An ancient city of Boeotia, on the northern slope of Mount Cithaeron, not far from the sources of the Asopus, and on the frontiers of Attica. It was said to have derived its name from Plataea, a daughter of Asopus.
At an early period the Plataeans deserted the Boeotian Confederacy and placed themselves under the protection of Athens; and when the Persians invaded Attica, B.C. 490, they sent 1000 men to the assistance of the Athenians, and fought on their side at the battle of Marathon. Ten years afterward (480) their city was destroyed by the Persian army under Xerxes at the instigation of the Thebans; and the place was still in ruins in the following year (479), when the memorable battle was fought in their territory in which Mardonius was defeated, and the independence of Greece secured. In consequence of this victory, the territory of Plataea was declared inviolable. It now enjoyed a prosperity of fifty years; but in the third year of the Peloponnesian War (429) the Thebans persuaded the Spartans to attack the town, and after a siege of two years at length succeeded in obtaining possession of the place (427). Plataea was now razed to the ground, but was again rebuilt after the peace of Antalcidas (387). It was destroyed the third time by its inveterate enemies the Thebans in 374. It was once more restored under the Macedonian supremacy, and continued in existence till a very late period. See Wiegand, Plataea (1886).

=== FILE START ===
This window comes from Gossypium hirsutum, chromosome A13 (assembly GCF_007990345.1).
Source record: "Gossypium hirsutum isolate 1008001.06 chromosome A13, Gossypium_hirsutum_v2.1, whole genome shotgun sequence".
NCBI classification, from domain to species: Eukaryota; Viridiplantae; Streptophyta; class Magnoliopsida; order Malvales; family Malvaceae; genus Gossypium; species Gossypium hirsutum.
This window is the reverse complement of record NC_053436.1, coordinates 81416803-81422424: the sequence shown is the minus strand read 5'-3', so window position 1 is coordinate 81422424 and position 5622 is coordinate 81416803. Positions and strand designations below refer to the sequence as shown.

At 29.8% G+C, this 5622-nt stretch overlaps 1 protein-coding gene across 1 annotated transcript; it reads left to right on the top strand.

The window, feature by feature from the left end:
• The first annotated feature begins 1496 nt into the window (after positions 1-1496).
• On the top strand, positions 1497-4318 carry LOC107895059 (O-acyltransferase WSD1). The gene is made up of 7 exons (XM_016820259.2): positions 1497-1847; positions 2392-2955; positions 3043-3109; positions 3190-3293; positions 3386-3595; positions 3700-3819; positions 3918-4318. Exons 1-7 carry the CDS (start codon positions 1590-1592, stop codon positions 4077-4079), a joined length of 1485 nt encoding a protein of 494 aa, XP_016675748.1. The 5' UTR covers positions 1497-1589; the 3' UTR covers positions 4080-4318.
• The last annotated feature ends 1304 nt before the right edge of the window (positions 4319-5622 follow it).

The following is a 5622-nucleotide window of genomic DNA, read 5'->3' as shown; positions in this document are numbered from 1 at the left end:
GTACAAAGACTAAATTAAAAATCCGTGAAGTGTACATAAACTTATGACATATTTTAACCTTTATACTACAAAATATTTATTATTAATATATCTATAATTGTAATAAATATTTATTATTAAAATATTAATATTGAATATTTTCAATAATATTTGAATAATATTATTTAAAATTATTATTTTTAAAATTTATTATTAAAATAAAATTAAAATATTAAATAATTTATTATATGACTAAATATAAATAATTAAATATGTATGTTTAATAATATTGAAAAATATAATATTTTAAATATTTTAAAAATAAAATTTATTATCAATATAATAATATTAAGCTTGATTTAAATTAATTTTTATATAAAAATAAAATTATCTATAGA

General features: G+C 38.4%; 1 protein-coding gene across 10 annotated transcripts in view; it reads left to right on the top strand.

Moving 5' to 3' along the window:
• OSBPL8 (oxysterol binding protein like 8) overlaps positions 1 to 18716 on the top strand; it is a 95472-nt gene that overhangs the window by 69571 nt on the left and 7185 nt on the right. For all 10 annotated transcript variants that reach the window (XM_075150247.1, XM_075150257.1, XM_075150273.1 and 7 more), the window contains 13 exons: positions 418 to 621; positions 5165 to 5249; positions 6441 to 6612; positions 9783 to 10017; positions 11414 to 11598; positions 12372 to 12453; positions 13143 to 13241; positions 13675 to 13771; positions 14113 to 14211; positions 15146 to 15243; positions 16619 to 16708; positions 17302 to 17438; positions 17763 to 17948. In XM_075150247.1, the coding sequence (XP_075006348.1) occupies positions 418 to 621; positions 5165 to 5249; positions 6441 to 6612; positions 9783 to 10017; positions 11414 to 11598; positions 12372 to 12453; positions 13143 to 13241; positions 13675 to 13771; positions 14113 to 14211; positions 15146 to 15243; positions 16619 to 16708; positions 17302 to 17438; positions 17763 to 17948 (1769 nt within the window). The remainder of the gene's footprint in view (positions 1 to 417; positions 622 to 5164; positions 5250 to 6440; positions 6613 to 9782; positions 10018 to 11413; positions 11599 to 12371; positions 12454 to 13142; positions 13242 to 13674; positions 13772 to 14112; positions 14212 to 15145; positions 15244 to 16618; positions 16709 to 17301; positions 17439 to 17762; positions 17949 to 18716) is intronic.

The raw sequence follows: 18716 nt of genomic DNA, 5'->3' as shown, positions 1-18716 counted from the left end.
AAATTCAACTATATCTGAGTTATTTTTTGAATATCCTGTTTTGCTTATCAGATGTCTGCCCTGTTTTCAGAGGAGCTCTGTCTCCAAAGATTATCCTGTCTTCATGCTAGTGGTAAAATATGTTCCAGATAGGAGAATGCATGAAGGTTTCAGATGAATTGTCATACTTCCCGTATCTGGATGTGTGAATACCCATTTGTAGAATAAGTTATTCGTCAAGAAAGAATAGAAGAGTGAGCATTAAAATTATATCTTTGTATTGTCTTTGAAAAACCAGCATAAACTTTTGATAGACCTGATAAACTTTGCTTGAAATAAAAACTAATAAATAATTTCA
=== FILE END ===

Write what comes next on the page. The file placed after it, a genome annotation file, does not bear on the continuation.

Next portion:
(Harpers Dictionary of Classical Antiquities, 1898.)